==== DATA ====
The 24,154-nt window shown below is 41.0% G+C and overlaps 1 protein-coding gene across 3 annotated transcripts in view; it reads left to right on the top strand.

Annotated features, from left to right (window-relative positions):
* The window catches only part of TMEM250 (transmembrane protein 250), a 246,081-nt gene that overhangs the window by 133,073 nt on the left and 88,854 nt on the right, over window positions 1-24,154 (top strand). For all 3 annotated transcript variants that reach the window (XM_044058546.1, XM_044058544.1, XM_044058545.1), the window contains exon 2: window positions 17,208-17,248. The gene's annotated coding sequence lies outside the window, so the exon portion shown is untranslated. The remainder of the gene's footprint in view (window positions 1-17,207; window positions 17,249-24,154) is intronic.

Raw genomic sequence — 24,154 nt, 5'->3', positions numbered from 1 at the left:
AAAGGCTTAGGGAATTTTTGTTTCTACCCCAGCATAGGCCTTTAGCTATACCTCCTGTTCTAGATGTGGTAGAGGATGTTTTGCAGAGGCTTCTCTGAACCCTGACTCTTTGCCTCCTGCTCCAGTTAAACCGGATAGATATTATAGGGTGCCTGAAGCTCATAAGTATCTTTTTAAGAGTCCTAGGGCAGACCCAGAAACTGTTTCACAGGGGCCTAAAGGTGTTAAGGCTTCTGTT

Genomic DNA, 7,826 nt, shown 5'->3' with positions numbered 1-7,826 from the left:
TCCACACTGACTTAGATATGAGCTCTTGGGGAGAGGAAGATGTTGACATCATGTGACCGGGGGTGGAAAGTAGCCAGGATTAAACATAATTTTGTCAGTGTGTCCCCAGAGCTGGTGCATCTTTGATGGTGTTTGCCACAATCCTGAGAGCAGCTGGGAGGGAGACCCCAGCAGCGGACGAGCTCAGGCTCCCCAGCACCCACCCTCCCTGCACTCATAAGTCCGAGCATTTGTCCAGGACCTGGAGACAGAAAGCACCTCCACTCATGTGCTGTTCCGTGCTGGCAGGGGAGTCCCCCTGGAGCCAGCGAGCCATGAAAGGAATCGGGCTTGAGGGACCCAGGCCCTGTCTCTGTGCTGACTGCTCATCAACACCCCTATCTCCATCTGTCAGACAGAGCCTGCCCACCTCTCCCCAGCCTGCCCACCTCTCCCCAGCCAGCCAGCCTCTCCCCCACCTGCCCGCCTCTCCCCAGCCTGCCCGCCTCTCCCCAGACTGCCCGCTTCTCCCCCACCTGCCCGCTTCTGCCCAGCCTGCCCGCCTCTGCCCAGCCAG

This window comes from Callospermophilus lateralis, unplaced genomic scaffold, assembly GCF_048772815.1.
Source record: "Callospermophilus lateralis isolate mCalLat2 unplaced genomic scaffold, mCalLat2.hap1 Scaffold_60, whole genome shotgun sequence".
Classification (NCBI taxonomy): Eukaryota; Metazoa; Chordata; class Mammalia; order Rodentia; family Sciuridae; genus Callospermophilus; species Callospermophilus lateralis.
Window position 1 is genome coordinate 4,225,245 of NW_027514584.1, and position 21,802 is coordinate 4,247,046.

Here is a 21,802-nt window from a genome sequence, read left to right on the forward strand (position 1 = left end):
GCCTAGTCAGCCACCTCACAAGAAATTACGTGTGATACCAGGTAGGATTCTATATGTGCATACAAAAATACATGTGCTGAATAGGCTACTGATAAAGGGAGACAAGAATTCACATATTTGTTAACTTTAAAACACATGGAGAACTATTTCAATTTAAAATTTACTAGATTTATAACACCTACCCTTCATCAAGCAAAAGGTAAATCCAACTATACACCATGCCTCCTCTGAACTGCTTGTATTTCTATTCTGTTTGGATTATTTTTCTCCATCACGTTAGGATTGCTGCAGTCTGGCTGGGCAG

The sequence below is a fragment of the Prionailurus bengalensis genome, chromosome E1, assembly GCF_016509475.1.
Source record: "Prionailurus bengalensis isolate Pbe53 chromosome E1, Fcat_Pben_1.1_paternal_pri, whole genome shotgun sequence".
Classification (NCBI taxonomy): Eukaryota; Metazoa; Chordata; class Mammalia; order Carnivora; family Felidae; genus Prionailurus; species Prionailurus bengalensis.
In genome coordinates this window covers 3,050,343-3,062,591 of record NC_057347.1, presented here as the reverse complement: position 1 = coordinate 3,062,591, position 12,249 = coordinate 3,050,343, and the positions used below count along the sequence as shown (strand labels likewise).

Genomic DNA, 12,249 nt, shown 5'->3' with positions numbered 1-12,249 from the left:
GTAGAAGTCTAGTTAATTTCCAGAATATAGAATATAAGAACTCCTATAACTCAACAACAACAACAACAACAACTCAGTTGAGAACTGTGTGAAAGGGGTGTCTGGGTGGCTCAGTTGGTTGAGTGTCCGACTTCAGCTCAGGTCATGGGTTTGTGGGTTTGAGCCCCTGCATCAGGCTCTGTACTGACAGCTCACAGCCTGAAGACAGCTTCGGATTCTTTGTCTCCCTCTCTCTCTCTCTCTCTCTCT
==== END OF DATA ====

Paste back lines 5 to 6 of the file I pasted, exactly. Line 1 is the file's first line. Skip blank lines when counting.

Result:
AAAGGCTTAGGGAATTTTTGTTTCTACCCCAGCATAGGCCTTTAGCTATACCTCCTGTTCTAGATGTGGTAGAGGATGTTTTGCAGAGGCTTCTCTGAACCCTGACTCTTTGCCTCCTGCTCCAGTTAAACCGGATAGATATTATAGGGTGCCTGAAGCTCATAAGTATCTTTTTAAGAGTCCTAGGGCAGACCCAGAAACTGTTTCACAGGGGCCTAAAGGTGTTAAGGCTTCTGTT

Genomic DNA, 7,826 nt, shown 5'->3' with positions numbered 1-7,826 from the left: